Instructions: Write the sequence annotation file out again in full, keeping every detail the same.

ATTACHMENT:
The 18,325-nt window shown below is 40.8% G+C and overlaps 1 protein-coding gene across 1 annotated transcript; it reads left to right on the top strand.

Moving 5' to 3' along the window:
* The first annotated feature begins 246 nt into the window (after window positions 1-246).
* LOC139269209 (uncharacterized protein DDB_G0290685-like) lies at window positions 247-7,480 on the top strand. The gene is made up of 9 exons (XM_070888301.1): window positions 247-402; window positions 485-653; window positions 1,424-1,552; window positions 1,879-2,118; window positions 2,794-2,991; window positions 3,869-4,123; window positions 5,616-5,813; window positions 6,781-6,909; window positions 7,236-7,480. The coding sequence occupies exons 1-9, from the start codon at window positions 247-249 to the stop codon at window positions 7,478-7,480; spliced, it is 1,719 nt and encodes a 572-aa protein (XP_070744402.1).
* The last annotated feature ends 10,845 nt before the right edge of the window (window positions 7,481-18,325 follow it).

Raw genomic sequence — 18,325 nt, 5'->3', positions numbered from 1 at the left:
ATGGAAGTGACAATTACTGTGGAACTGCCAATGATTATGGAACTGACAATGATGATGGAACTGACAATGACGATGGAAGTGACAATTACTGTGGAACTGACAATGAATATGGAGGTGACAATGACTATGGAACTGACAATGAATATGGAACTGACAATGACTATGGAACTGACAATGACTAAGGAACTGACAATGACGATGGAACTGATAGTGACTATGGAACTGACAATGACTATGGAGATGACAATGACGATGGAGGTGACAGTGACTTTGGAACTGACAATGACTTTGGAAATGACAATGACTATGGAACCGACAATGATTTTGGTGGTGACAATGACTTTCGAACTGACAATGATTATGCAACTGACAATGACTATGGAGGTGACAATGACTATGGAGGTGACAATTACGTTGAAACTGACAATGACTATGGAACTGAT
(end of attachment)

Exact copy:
The 18,325-nt window shown below is 40.8% G+C and overlaps 1 protein-coding gene across 1 annotated transcript; it reads left to right on the top strand.

Moving 5' to 3' along the window:
* The first annotated feature begins 246 nt into the window (after window positions 1-246).
* LOC139269209 (uncharacterized protein DDB_G0290685-like) lies at window positions 247-7,480 on the top strand. The gene is made up of 9 exons (XM_070888301.1): window positions 247-402; window positions 485-653; window positions 1,424-1,552; window positions 1,879-2,118; window positions 2,794-2,991; window positions 3,869-4,123; window positions 5,616-5,813; window positions 6,781-6,909; window positions 7,236-7,480. The coding sequence occupies exons 1-9, from the start codon at window positions 247-249 to the stop codon at window positions 7,478-7,480; spliced, it is 1,719 nt and encodes a 572-aa protein (XP_070744402.1).
* The last annotated feature ends 10,845 nt before the right edge of the window (window positions 7,481-18,325 follow it).

Raw genomic sequence — 18,325 nt, 5'->3', positions numbered from 1 at the left:
ATGGAAGTGACAATTACTGTGGAACTGCCAATGATTATGGAACTGACAATGATGATGGAACTGACAATGACGATGGAAGTGACAATTACTGTGGAACTGACAATGAATATGGAGGTGACAATGACTATGGAACTGACAATGAATATGGAACTGACAATGACTATGGAACTGACAATGACTAAGGAACTGACAATGACGATGGAACTGATAGTGACTATGGAACTGACAATGACTATGGAGATGACAATGACGATGGAGGTGACAGTGACTTTGGAACTGACAATGACTTTGGAAATGACAATGACTATGGAACCGACAATGATTTTGGTGGTGACAATGACTTTCGAACTGACAATGATTATGCAACTGACAATGACTATGGAGGTGACAATGACTATGGAGGTGACAATTACGTTGAAACTGACAATGACTATGGAACTGAT